Smokers have increased susceptibility and altered innate host defense responses to influenza virus infection. Broccoli sprouts are a source of the Nrf2 activating agentsulforaphane, and short term ingestion of broccoli sprout homogenates (BSH) has been shown to reduce nasal inflammatory responses to oxidant pollutants.
Assess the effects of BSH on nasal cytokines, virus replication, and Nrf2-dependent enzyme expression in smokers and nonsmokers.
We conducted a randomized, double-blind, placebo-controlled trial comparing the effects of BSH on serially sampled nasal lavage fluid (NLF) cytokines, viral sequence quantity, and Nrf2-dependent enzyme expression in NLF cells and biopsied epithelium. Healthy young adult smokers and nonsmokers ingested BSH or placebo (alfalfa sprout homogenate) for 4 days, designated Days -1, 0, 1, 2. On Day 0 they received standard vaccine dose of live attenuated influenza virus (LAIV) intranasally. Nasal lavage fluids and nasal biopsies were collected serially to assess response to LAIV.
In area under curve analyses, post-LAIV IL-6 responses (P = 0.03) and influenza sequences (P = 0.01) were significantly reduced in NLF from BSH-treated smokers, whileNAD(P)H: quinoneoxidoreductasein NLF cells was significantly increased. In nonsmokers, a similar trend for reduction in virus quantity with BSH did not reach statistical significance.
In smokers, short term ingestion of broccoli sprout homogenates appears to significantly reduce some virus-induced markers of inflammation, as well as reducing virus quantity. Nutritional antioxidant interventions have promise as a safe, low-cost strategy for reducing influenza risk among smokers and other at risk populations.
Citation: Noah TL, Zhang H, Zhou H, Glista-Baker E, Müller L, Bauer RN, et al. (2014) Effect of Broccoli Sprouts on Nasal Response to Live Attenuated Influenza Virus in Smokers: A Randomized, Double-Blind Study. PLoS ONE 9(6): e98671. https://doi.org/10.1371/journal.pone.0098671
Editor: Huber Victor Chester, University of South Dakota, United States of America
Received: March 13, 2014; Accepted: April 30, 2014; Published: June 9, 2014
Copyright: © 2014 Noah et al. This is an open-access article distributed under the terms of the Creative Commons Attribution License, which permits unrestricted use, distribution, and reproduction in any medium, provided the original author and source are credited.
Data Availability: All relevant data are within the paper and its Supporting Information files.
Funding: This manuscript adheres to the appropriate reporting guidelines and community standards for data availability. Any related manuscripts currently in press or under consideration elsewhere are mentioned in the cover letter and will be uploaded as part of your submission as a related manuscript. Any persons named in the Acknowledgments section of the manuscript, or referred to as the source of a personal communication, have agreed to being so named; All authors have read, and confirm that they meet, ICMJE criteria for authorship. All contributing authors are aware of and agree to the submission of this manuscript.
Competing interests: The authors have declared that no competing interests exist.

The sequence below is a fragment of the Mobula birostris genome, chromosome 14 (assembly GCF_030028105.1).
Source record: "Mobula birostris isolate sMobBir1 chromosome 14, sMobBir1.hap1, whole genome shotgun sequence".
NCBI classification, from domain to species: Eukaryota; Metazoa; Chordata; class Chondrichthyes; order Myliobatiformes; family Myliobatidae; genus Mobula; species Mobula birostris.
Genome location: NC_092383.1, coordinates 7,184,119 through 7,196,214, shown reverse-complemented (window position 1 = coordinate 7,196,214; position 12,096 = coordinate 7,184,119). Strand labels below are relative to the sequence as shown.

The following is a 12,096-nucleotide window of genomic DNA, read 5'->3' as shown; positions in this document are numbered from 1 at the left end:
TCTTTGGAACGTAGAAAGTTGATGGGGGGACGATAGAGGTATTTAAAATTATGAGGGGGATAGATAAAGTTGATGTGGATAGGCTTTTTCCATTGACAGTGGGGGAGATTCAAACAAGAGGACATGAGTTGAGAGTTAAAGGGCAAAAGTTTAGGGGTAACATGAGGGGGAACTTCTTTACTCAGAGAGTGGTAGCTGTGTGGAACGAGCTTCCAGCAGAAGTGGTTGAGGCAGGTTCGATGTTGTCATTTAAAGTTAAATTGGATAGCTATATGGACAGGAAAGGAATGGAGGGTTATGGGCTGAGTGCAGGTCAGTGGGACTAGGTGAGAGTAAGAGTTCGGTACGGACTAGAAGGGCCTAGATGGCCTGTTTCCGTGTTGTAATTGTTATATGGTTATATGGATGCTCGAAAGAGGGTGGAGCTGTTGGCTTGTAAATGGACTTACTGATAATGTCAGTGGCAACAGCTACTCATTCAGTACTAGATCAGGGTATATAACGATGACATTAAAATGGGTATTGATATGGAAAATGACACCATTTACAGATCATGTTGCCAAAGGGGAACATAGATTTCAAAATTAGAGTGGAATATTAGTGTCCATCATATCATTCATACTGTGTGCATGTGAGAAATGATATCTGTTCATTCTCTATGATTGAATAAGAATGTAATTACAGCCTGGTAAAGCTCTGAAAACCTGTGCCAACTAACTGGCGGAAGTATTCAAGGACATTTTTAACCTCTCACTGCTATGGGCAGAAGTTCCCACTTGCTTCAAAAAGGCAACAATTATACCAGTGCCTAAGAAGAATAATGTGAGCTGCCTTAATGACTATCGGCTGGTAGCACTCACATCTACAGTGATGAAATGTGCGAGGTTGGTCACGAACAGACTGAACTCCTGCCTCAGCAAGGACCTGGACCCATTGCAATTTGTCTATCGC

Influenza virus infection is a serious, large-scale global public health problem. Current vaccines and antiviral drugs are only partially effective against influenza, and may be ineffective in the setting of epidemics due to antigenic shift or emergence of drug-resistant strains , . Thus, novel strategies for controlling influenza are needed, especially for susceptible subpopulations such as those with chronic disease, or with chronic exposure to airborne pollutants. Tobacco smoke has been repeatedly shown to be a significant risk factor for severe influenza infection, whether from active smoking– or from second-hand exposures.
Using transient low-level nasal infection with standard dose of live attenuated influenza virus (LAIV) vaccine as a model, we have previously shown that healthy young adult smokers have blunted host defense responses to LAIV and enhanced viral replication, compared to healthy nonsmokers . We have also shown that epithelial antiviral responses to influenza in vivo and in experimental cell culture models are blunted in smokers, and that the abnormalities can be corrected in vitrowith antioxidants including sulforaphane(SFN) –. SFN, which has shown promise as a potent antioxidant and chemopreventive agent due to its upregulation ofNrf2-dependent, cytoprotective Phase II antioxidant enzymesincluding heme oxygenase-1 (HMOX1) and NAD(P)H: quinoneoxidoreductase (NQO1), is present in high concentrations in broccoli sprouts, . Prior investigation in human volunteers has demonstrated a measurable,dose-dependent, short-term effect of broccoli-sprout homogenates on expression of Nrf2-dependent enzymes in the upper airwayand in the skin . Additionally, broccoli sprouts were shown to reduce nasal allergic inflammation after diesel particle exposure.
We hypothesized that short term ingestion of broccoli sprouts would have a beneficial effect on nasal responses to influenza virus in smokers, by preventing the enhanced virus quantity and blunted IL-6 responses we observed in our previous study. Using LAIV as a model infection as previously reported, , we carried out an interventional study in otherwise-healthy smokers and in nonsmoking, healthy volunteers. Our results suggest that antioxidant-focused, “nutraceutical” approaches may be a promising strategy to pursue as a low-costadjunct to existingapproaches for reducing the impact of influenza on individuals exposed to airborne oxidant pollutants.
Materials And Methods
CONSORT checklist and IRB protocol